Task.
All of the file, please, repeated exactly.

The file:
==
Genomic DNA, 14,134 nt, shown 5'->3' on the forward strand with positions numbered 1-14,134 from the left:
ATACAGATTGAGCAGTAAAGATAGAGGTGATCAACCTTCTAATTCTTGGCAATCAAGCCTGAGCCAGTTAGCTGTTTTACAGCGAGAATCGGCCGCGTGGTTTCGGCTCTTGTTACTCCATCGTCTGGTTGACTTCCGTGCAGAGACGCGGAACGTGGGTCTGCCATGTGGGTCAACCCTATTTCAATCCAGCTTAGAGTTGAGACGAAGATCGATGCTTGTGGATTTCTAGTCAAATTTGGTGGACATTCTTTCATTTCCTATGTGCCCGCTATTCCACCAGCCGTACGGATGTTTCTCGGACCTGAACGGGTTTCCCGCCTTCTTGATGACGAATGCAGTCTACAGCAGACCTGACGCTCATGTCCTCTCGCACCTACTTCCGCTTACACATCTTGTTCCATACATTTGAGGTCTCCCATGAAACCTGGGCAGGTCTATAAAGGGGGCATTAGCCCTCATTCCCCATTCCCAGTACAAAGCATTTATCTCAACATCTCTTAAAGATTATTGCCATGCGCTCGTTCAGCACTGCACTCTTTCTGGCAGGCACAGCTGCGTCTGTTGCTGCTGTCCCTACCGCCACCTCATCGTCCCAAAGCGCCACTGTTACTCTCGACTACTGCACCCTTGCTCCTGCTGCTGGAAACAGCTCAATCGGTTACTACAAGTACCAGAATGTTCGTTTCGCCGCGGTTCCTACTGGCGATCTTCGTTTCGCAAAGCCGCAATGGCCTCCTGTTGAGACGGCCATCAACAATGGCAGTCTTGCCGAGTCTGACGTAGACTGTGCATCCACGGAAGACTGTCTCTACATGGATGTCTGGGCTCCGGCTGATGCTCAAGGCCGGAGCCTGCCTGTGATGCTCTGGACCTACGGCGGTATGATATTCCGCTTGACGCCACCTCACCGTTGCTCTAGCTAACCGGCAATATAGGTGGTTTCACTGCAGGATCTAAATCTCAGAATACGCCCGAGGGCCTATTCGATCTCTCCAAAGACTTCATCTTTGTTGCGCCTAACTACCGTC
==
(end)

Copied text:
Genomic DNA, 14,134 nt, shown 5'->3' on the forward strand with positions numbered 1-14,134 from the left:
ATACAGATTGAGCAGTAAAGATAGAGGTGATCAACCTTCTAATTCTTGGCAATCAAGCCTGAGCCAGTTAGCTGTTTTACAGCGAGAATCGGCCGCGTGGTTTCGGCTCTTGTTACTCCATCGTCTGGTTGACTTCCGTGCAGAGACGCGGAACGTGGGTCTGCCATGTGGGTCAACCCTATTTCAATCCAGCTTAGAGTTGAGACGAAGATCGATGCTTGTGGATTTCTAGTCAAATTTGGTGGACATTCTTTCATTTCCTATGTGCCCGCTATTCCACCAGCCGTACGGATGTTTCTCGGACCTGAACGGGTTTCCCGCCTTCTTGATGACGAATGCAGTCTACAGCAGACCTGACGCTCATGTCCTCTCGCACCTACTTCCGCTTACACATCTTGTTCCATACATTTGAGGTCTCCCATGAAACCTGGGCAGGTCTATAAAGGGGGCATTAGCCCTCATTCCCCATTCCCAGTACAAAGCATTTATCTCAACATCTCTTAAAGATTATTGCCATGCGCTCGTTCAGCACTGCACTCTTTCTGGCAGGCACAGCTGCGTCTGTTGCTGCTGTCCCTACCGCCACCTCATCGTCCCAAAGCGCCACTGTTACTCTCGACTACTGCACCCTTGCTCCTGCTGCTGGAAACAGCTCAATCGGTTACTACAAGTACCAGAATGTTCGTTTCGCCGCGGTTCCTACTGGCGATCTTCGTTTCGCAAAGCCGCAATGGCCTCCTGTTGAGACGGCCATCAACAATGGCAGTCTTGCCGAGTCTGACGTAGACTGTGCATCCACGGAAGACTGTCTCTACATGGATGTCTGGGCTCCGGCTGATGCTCAAGGCCGGAGCCTGCCTGTGATGCTCTGGACCTACGGCGGTATGATATTCCGCTTGACGCCACCTCACCGTTGCTCTAGCTAACCGGCAATATAGGTGGTTTCACTGCAGGATCTAAATCTCAGAATACGCCCGAGGGCCTATTCGATCTCTCCAAAGACTTCATCTTTGTTGCGCCTAACTACCGTC